Monday, 25 August 2014

Reek - Necrogenesis (Album Review)

Album Type: Full Length
Date Released: 4/2/2014
Label: Bandcamp

‘Necrogenesis’ CD/DD track listing:
1). The Sound of Decadence 04:54
2). Violent Winterlight 04:44
3). Hypochondriac 04:45
4). Ethereal Shadows 03:13
5). Landscapes of Elysium 04:08
6). Human Condition 06:18
7). Pernicious Gerontophiliac Commitment 03:52
8). Babidi Resurrection 02:52
9). Scions of the Void 11:50

The Band:

Oscar Naranjo | Drums
Sergio López | Bass
Oriol Pérez | Guitar
Gerard Torà | Guitar
Iván Lara | Vocals


This album does so many things right. Kinetic, melodic and technical without being pretentious, occasionally menacing thrash with some melodic death tendencies and even a hint of Marduk-esqe rawness from time to time. A 5-piece from Catalonia breaking necks and sewing them back on with a pretty clever blend of precision and out-of-control.

Necrogenesis is their first full-length, following up 2012's EP ‘Rubbish Through Your Veins’.

It takes a second to get going -the intro approaching slightly cheesy violation levels- but you will be rewarded for your patience with some intricate bass work leading up to the beginning of the song proper, where it takes off. The speed of the main riff of ‘The Song of Decadence’ combined with the constantly-in-danger-of-caterwaul guitars give it a great feel of being barely able to hang on, one that only rarely lets up throughout the faster parts of the album and absolutely enhances the perceived sense of speed. Lyrical themes of decadence leading to ruin, emptiness. Ripping twin solos and a quickstep run through the main riff before the song ends abruptly and jumps into ‘Violent Winterlight’, an tempo-shifting blackening of their sound with some rawer elements and slightly harsher vocals.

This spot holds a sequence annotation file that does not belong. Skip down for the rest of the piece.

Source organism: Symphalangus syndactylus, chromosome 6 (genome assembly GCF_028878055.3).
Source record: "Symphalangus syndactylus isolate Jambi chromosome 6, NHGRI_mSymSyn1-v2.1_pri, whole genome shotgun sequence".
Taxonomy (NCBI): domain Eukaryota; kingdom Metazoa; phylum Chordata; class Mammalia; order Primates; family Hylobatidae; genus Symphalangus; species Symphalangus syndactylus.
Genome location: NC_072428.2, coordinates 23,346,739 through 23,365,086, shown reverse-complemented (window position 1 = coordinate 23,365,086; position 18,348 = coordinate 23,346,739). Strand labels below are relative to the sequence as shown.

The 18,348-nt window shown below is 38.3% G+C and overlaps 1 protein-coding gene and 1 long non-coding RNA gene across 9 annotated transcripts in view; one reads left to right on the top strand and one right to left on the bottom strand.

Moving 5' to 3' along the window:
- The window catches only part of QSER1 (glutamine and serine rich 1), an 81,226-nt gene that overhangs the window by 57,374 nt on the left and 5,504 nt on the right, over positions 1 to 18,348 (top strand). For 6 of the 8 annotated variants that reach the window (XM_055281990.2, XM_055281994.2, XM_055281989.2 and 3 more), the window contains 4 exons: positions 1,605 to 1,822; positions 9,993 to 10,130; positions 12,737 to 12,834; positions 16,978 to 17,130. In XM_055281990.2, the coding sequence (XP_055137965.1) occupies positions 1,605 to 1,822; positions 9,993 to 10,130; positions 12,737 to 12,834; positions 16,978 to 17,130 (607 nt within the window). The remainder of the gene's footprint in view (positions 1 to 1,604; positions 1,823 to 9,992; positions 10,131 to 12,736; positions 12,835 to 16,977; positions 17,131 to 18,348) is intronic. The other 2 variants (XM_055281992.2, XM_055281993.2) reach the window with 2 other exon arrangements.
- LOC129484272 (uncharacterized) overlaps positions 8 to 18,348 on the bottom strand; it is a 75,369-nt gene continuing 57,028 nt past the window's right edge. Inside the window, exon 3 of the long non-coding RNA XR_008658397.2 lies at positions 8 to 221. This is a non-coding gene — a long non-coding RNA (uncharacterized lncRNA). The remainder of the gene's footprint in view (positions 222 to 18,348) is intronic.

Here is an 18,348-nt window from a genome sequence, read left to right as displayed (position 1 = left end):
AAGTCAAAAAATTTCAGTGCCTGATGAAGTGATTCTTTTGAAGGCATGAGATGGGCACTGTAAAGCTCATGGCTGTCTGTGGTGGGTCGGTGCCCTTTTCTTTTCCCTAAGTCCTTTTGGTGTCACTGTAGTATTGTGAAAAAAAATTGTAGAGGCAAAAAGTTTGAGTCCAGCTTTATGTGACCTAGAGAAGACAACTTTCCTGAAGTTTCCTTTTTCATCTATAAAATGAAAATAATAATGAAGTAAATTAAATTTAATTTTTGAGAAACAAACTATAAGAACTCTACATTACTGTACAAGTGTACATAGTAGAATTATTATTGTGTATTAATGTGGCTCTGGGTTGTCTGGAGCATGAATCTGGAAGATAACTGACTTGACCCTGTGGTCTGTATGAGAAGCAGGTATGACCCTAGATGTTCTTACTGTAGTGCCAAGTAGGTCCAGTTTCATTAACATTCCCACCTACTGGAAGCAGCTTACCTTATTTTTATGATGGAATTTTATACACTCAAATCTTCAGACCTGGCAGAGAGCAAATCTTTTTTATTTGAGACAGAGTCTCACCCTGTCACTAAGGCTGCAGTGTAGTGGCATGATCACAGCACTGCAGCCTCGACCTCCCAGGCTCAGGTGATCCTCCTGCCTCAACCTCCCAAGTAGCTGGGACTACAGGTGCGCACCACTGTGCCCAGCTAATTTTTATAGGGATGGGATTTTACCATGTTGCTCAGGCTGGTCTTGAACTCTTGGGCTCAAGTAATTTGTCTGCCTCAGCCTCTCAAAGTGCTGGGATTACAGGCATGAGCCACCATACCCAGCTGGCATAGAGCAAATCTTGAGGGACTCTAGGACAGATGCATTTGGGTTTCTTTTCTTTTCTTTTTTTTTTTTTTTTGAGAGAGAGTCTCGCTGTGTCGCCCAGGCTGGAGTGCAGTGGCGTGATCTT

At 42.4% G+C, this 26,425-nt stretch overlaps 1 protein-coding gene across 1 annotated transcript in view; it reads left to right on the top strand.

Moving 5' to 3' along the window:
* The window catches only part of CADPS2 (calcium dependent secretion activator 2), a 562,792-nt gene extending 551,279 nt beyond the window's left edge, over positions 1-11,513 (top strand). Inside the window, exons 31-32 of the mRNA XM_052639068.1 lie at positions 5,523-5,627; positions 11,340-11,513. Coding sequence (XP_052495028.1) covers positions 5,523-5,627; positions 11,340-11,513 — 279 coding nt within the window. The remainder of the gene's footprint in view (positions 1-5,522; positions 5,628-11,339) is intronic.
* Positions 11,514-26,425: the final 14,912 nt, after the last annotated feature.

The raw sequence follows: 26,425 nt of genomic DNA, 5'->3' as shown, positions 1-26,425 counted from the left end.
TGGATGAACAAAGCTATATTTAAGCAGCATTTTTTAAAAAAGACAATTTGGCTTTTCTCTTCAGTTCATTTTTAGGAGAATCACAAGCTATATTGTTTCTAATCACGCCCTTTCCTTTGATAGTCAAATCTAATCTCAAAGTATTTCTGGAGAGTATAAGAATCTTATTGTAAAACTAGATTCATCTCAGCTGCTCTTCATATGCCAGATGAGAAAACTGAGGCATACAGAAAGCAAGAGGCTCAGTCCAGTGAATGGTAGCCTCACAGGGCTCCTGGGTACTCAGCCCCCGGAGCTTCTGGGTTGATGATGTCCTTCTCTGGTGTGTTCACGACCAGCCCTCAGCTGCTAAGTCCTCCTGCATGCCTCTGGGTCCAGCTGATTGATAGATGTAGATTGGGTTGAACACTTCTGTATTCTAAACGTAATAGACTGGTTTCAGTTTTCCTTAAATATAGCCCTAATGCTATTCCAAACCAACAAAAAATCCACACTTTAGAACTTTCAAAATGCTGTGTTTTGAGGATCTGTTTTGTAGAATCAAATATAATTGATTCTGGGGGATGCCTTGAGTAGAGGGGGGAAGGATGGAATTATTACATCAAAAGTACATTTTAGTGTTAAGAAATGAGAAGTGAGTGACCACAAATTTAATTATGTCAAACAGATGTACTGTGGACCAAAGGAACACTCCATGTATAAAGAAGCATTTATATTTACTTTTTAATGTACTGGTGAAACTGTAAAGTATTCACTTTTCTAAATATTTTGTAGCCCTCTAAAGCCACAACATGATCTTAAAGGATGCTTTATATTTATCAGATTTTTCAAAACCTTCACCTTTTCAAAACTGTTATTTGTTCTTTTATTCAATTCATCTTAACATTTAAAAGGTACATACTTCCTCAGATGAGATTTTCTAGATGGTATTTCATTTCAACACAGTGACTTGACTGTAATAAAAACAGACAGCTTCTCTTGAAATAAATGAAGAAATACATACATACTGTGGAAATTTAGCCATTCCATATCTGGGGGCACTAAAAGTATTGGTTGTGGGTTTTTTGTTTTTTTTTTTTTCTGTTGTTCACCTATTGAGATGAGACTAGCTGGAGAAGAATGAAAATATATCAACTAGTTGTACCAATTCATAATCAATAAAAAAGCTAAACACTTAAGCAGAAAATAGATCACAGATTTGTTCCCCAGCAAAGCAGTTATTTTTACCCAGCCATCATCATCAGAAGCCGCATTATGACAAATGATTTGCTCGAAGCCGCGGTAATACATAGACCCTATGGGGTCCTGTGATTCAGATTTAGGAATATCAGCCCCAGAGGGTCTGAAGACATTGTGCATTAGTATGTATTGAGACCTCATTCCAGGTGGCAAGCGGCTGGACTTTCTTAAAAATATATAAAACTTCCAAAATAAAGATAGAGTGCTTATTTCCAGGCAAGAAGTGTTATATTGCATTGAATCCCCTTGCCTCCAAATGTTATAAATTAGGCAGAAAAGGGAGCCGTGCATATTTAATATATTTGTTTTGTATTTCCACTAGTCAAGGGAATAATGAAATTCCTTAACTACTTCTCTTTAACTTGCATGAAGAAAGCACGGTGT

Things slow down a bit for ‘Hypochondriac’, before jumping headlong into hyperspeed after the hook…this only lasts a few measures before shifting back into the deliberate riffing of the verse. After a repeat of the little chorus/rest it ramps up into an almost entirely different tune, though, shredding through a forceful lead that devolves into a wicked rapidfire until a hypnotic riff ends the song. The lyrics for this one were easily my favourite despite being delivered in a less intense manner than the rest of the songs, which I think is a little to their detriment.

The instrumental pair ‘Ethereal Shadows’ and ‘Landscapes of Elysium’ (acoustic and electric respectively) are pretty, if a bit tangled; at some points the lead guitar seems to get a little lost in its more florid moments but the electrified half of this duo is a solid halfway point that is pleasant even though it isn't necessarily groundbreaking. These two tracks do, however, sum up what can be occasionally disappointing about this whole album: the sense of it all having been done before, and in how they try a bit too much to be technical and "progressive" and the ferocity of it all suffers in those moments. They frequently pick the scalpel when they're just so fucking good with a hammer!

After the instrumental section, ‘Human Condition’ jump starts the thrash again but this was one of my least favourites, as it didn't really have the urgency, the "push" the others up to this point had, but all that changes for the totally absurd ‘Pernicious Gerontophiliac Commitment’. Relentless, if not full-blast, this is the tale of a man that manipulates dying elderly women into sex….until one gets hip and chops his cock off. By turns oddly classy (they call IT 'the spear'), and crass and unintelligible ("the dude passed out with his pants on ankles"), this is hands down the oddest track of the bunch. 

‘Scions of the Void’, the last cut on the record, shows some provocative and compelling angles in a 12 minute sludgy post-metal exercise where they combine their thrash sentiment with an ugly aggressive edge.  Bridging the gap between raw speed and a subterranean depth is nothing more than a sudden halt. Feedback fades out into a melodic, chill build-up into some surprisingly epic spaced out doom that swells into a crushing breakdown.  A series of short blasts of spine-snapping speed that start and stop on a dime adds a severe tension to the atmosphere it had built until a minute long fadeout into an ambient drone and sparse samples close the album in a cloak of finality that makes for a great ending to a totally fun listen. This beast does by no means reinvent the wheel (what thrash does, really? Isn't that not at all the point of the genre?) but it does combine some innovation with tradition to give an excellent and properly heavy retelling of the genre's classic story: shit sucks and it's only getting worse, banging your head is the only cure.

RIYL: Toxik, Vektor etc etc

Words by: James Harris

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